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I'm currently trying to solve the following ODE:

$$x^4yy''+x^4(y')^2+3x^3yy'-1=0$$

I've tried the substitution $$\upsilon=\frac{y}{x}$$which didn't simplify the whole lot. Then I tried rewriting it by division by $y^2$ which yields:

$$x^4\frac{y''}{y}+x^4\left(\frac{y'}{y}\right)^2+3x^3\frac{y'}{y}-\frac{1}{y^2}=0.$$

Now if it wasn't for the $1/y^2$-term the substitution $v=y'/y$ might be a very logical choice. Unfortinately the last term makes this substitution cumbersome.

Now I was wondering if there was any logical substitution that I could make to simplify/solve this differential equation. I'm pretty stuck on this one.

Edit. The substitution $\,\upsilon=yy'\,$ is starting to look promising ...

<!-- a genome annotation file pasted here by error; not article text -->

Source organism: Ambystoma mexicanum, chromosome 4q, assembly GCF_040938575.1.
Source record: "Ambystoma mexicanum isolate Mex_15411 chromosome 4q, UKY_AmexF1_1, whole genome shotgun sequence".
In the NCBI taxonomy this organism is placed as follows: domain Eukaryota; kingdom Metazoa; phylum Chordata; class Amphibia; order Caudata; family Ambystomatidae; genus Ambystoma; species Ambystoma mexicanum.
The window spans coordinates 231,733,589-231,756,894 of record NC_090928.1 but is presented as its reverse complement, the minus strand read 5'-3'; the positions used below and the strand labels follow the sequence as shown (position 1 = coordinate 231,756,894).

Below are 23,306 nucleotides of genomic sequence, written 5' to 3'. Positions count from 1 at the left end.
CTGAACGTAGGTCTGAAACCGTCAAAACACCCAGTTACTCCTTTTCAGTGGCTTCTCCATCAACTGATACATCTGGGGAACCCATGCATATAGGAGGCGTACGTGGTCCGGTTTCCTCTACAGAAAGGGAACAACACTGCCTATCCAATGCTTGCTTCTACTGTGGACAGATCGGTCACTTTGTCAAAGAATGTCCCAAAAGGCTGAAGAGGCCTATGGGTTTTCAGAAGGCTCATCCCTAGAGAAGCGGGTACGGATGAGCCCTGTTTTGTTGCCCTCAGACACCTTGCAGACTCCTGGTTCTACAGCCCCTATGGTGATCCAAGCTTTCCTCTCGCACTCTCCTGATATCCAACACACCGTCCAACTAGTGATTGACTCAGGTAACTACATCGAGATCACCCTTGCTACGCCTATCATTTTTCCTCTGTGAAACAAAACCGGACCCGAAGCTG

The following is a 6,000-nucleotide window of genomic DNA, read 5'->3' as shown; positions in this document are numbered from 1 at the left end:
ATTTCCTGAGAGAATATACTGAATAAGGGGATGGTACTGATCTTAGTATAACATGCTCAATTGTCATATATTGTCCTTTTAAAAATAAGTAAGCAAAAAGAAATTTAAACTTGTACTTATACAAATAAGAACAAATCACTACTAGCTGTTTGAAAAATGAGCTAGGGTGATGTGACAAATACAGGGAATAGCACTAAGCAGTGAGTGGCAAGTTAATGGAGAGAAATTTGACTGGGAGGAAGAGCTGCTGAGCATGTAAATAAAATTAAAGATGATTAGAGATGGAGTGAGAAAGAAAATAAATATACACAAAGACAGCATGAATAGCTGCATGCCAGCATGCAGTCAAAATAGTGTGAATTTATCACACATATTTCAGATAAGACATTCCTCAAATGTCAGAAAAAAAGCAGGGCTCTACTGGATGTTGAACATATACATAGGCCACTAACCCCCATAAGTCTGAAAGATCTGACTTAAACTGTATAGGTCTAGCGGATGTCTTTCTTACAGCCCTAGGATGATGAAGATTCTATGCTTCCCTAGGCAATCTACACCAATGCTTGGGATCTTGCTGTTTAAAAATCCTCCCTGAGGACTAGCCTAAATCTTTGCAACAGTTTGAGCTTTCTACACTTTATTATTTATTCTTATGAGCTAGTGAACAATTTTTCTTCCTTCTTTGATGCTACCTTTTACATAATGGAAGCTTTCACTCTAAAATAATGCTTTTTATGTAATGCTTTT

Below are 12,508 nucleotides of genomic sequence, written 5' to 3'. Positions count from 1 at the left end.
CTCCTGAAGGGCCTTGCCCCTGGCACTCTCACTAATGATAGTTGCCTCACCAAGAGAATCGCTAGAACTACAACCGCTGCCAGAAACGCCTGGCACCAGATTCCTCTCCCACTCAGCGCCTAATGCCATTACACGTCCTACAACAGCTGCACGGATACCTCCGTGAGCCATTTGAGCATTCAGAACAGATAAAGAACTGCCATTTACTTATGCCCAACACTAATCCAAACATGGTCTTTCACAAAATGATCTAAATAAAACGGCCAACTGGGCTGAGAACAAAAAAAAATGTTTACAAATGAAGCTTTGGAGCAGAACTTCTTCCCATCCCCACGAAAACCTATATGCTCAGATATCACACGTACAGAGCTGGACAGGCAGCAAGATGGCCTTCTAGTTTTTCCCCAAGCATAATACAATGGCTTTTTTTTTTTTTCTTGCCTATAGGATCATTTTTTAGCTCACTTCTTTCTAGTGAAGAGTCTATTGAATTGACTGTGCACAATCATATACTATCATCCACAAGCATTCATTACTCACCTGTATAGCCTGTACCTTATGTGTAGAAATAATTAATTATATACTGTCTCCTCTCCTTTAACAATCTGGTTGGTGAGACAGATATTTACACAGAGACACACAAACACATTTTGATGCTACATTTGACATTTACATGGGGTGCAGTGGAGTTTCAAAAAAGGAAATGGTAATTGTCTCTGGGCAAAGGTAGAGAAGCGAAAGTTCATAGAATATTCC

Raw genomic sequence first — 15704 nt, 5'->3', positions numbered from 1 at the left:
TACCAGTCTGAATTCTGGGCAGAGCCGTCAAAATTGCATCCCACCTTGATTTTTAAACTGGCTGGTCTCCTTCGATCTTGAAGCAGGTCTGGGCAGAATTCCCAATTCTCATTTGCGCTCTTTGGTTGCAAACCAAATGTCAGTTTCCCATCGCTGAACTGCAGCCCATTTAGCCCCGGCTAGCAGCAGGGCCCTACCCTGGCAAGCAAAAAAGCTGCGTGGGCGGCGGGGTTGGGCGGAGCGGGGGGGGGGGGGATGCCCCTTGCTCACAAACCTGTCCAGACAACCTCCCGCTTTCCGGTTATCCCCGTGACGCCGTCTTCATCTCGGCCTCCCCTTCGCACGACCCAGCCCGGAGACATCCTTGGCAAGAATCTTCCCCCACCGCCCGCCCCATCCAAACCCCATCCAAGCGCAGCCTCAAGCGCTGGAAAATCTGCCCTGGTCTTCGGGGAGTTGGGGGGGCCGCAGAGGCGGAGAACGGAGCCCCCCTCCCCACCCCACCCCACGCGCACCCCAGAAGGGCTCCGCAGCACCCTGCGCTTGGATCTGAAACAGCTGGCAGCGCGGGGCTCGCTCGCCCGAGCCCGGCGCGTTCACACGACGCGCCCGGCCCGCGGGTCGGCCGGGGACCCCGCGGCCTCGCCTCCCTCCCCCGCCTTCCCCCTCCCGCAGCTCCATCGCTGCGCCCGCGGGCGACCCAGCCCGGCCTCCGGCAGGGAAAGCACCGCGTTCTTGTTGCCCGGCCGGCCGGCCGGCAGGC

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1 Answer 1

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$$ x^4yy''+x^4(y')^2+3x^3yy'-1=0, $$ or $$ x^4\big(yy''+(y')^2\big)+3x^3yy'-1=0, $$ or $$ x^4\big(yy'\big)'+3x^3yy'-1=0, $$ and setting $z=yy'$ we obtain $$ x^3z'+3x^2z-\frac 1x=0, $$ or $$ (x^3z)'=(\log x)' $$ or $$ x^3z-\log x=c, $$ for some constant $c$. Hence $$ yy'=z=cx^{-3}+x^{-3}\log x $$ or $$ \frac{1}{2}y^2=-\frac{c}{2x^2}-\frac{\log x+1}{2x^2}=-\frac{\log x}{2x^2}+\frac{c'}{x^2}+c'' $$ and thus for suitable constants $c_1,c_2$ we have the expression $$ y=\pm\left(c_1+\frac{c_2}{x^2}-\frac{\log x}{x^2}\right)^{1/2}\,. $$

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